Studying the population history and demography of organisms with important ecological roles can aid understanding of evolutionary processes at the community level and inform conservation. We screened genetic variation (mtDNA and microsatellite) across the populations of the southern grey shrike (Lanius meridionalis koenigi) in the Canary Islands, where it is an endemic subspecies and an important secondary seed disperser. We show that the Canarian subspecies is polyphyletic with L. meridionalis elegans from North Africa and that shrikes have colonized the Canary Islands from North Africa multiple times. Substantial differences in genetic diversity exist across islands, which are most likely the product of a combination of historical colonization events and recent bottlenecks. The Eastern Canary Islands had the highest overall levels of genetic diversity and have probably been most recently and/or frequently colonized from Africa. Recent or ongoing bottlenecks were detected in three of the islands and are consistent with anecdotal evidence of population declines due to human disturbance. These findings are troubling given the shrike's key ecological role in the Canary Islands, and further research is needed to understand the community-level consequences of declines in shrike populations. Finally, we found moderate genetic differentiation among populations, which largely reflected the shrike's bottleneck history; however, a significant pattern of isolation-by-distance indicated that some gene flow occurs between islands. This study is a useful first step toward understanding how secondary seed dispersal operates over broad spatial scales.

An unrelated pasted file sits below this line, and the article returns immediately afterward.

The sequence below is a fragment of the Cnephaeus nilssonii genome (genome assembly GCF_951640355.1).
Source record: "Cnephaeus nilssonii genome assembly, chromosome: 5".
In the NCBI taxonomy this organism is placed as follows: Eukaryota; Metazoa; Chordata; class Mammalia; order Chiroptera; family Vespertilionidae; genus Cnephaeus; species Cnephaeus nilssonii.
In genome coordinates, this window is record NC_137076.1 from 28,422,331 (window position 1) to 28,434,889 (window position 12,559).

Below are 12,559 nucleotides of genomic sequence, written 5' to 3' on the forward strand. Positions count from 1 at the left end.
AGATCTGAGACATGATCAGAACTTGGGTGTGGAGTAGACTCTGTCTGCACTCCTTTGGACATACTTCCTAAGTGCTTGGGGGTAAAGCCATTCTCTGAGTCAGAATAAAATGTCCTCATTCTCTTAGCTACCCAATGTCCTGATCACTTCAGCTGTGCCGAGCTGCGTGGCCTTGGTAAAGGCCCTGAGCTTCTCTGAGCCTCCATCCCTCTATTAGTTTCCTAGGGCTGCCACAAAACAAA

- Canary Islands
- genetic structure